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The Old Wives' Tale (1908)

de Arnold Bennett

Outros autores: Veja a seção outros autores.

Séries: Five Towns Series (5)

MembrosResenhasPopularidadeAvaliação médiaMenções
1,3642510,091 (3.86)105
This novel about the divergent lives of two sisters which spans the Victorian and Edwardian periods is a 20th-century classic. Recently included in the list of the greatest 20th-century novels.
  1. 10
    The Easter Parade de Richard Yates (bluepiano)
    bluepiano: One's a fat early 20th-century English novel and the other a spare modern American one but both recount the lives of two sisters, one of whom settles into domesticity and one of whom goes further afield to lead an apparently more eventful life. And more strikingly both boooks leave the reader with a great sense of sadness because both Bennett and Yates convey so overwhelming a sense of the transience and smallness of s life.… (mais)
  2. 10
    A Kingdom: 35 (Library of Wales) de James Hanley (bluepiano)
    bluepiano: A good novel about the very different lives of two very different sisters in rural Wales. One leaves home, one stays there.
  3. 00
    Bunner Sisters de Edith Wharton (starbox)

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Victorian novel set in the pottery district of Staffordshire and France during the Siege of Paris. ( )
  SylviaMurray | Aug 5, 2020 |
[From Great Modern Reading, ed. W. Somerset Maugham, Doubleday, 1943, p. 526:]

But I should say that of all the novels that have been published during this century in England, the one that has the best chance of survival is Arnold Bennett’s The Old Wives’ Tale. To anyone who hasn’t read it, I say read it; and to anyone who has read it, I say, read it again. That is a real novel.

[From The Vagrant Mood [1952], Doubleday, 1953, “Some Novelists I Have Known”, pp. 235-43:]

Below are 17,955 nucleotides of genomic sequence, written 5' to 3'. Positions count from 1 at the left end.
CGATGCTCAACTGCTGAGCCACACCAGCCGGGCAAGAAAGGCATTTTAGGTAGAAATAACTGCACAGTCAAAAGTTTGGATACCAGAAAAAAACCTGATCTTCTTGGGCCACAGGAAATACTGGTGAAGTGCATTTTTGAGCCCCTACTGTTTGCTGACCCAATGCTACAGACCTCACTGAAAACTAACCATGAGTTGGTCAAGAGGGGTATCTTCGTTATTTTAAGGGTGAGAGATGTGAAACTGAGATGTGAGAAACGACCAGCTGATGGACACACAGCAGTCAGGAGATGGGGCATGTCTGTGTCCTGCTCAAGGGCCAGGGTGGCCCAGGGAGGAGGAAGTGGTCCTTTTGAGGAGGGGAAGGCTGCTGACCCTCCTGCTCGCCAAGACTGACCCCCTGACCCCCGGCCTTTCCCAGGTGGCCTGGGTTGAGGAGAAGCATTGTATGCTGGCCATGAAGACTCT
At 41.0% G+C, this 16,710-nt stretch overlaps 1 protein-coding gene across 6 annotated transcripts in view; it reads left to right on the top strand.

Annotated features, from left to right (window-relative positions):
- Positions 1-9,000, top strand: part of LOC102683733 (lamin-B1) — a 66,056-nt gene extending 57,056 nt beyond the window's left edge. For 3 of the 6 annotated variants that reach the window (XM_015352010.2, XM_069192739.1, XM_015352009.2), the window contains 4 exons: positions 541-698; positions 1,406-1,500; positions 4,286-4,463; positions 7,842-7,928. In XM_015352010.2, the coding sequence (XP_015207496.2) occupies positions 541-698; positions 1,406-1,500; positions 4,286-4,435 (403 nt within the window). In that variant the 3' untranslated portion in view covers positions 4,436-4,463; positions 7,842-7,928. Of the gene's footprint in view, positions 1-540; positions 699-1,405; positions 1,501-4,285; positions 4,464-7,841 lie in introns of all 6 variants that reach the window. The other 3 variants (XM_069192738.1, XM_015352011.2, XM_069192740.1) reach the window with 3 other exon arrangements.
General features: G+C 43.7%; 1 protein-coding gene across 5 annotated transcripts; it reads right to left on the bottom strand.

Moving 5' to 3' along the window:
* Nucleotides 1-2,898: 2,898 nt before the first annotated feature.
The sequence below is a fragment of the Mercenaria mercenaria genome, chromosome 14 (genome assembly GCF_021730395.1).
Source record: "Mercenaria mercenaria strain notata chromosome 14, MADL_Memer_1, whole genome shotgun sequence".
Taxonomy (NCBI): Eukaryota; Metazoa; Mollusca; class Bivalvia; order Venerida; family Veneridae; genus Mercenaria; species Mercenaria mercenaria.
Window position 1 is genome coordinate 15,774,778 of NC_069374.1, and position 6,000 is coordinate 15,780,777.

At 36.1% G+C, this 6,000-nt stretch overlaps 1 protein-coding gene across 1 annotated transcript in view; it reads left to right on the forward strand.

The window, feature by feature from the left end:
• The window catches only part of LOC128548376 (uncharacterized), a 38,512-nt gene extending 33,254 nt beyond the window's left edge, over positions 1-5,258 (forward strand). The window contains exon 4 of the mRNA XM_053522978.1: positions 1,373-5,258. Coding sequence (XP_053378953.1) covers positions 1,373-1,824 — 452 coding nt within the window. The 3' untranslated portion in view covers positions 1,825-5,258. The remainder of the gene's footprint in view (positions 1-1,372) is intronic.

I left Paris after a year or so [1905] and lost touch with him. He wrote one or two books which I did not read. The Stage Society produced a play of his which I liked. I wrote and told him so and he wrote to thank me and in the course of his letter laid out the critics who had not thought so well of the play as I had. I can’t remember whether it was before or after this that The Old Wives’ Tale was published. I began reading it with misgiving, but this quickly changed to astonishment. I had never supposed that Arnold could write anything so good. I was deeply impressed. I thought it a great book. I have read many appreciations of it, and I think everything has been said but one thing, which is that it is eminently readable. I should not mention a merit that is so obvious except that many great books do not possess it. It is the novelist’s most precious gift, and it is one that Arnold had even in his slightest and most trivial pieces. I have of late read The Old Wives’ Tale again. Though written in rather a drab style, with an occasional use of “literatese” which gives you a jolt, and without elegance, it is still extremely readable. The characters ring true: they are not intrinsically interesting, it was not to Arnold’s purpose to make them brilliant, and it is a mark of his skill that, notwithstanding, you follow their fortunes with interest and sympathy. Their motives are plausible and they behave as from what you know of them you would expect them to behave. The incidents are completely probable: Sophia is in Paris during the siege and the Commune; an author less determined to avoid the sensational would have looked upon it as an opportunity, by describing scenes of terror, anguish and bloodshed, to give his narrative a lift. Not Arnold. Sophia goes about her business unperturbed; she looks after her lodgers, buys and hoards food, makes money when she can, and in fact conducts herself precisely as of course the great mass of the people did.